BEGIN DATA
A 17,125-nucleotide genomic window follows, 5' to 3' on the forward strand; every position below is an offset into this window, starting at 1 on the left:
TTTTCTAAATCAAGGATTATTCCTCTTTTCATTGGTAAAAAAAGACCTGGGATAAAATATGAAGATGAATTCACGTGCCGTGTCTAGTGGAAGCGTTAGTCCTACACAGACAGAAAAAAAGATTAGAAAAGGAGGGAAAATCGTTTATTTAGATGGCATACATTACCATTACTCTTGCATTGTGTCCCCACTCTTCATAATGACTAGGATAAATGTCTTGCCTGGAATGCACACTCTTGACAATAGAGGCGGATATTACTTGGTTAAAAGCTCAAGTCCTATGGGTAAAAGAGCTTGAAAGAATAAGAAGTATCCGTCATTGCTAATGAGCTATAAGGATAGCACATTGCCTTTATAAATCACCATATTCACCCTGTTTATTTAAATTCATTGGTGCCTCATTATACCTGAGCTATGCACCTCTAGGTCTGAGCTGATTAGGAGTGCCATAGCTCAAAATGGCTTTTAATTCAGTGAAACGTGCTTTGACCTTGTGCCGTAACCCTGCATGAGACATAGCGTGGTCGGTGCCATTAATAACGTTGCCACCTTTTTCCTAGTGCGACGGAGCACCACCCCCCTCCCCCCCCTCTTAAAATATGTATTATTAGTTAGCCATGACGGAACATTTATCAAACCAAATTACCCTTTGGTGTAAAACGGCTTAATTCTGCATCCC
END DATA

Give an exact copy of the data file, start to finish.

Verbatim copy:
A 17,125-nucleotide genomic window follows, 5' to 3' on the forward strand; every position below is an offset into this window, starting at 1 on the left:
TTTTCTAAATCAAGGATTATTCCTCTTTTCATTGGTAAAAAAAGACCTGGGATAAAATATGAAGATGAATTCACGTGCCGTGTCTAGTGGAAGCGTTAGTCCTACACAGACAGAAAAAAAGATTAGAAAAGGAGGGAAAATCGTTTATTTAGATGGCATACATTACCATTACTCTTGCATTGTGTCCCCACTCTTCATAATGACTAGGATAAATGTCTTGCCTGGAATGCACACTCTTGACAATAGAGGCGGATATTACTTGGTTAAAAGCTCAAGTCCTATGGGTAAAAGAGCTTGAAAGAATAAGAAGTATCCGTCATTGCTAATGAGCTATAAGGATAGCACATTGCCTTTATAAATCACCATATTCACCCTGTTTATTTAAATTCATTGGTGCCTCATTATACCTGAGCTATGCACCTCTAGGTCTGAGCTGATTAGGAGTGCCATAGCTCAAAATGGCTTTTAATTCAGTGAAACGTGCTTTGACCTTGTGCCGTAACCCTGCATGAGACATAGCGTGGTCGGTGCCATTAATAACGTTGCCACCTTTTTCCTAGTGCGACGGAGCACCACCCCCCTCCCCCCCCTCTTAAAATATGTATTATTAGTTAGCCATGACGGAACATTTATCAAACCAAATTACCCTTTGGTGTAAAACGGCTTAATTCTGCATCCC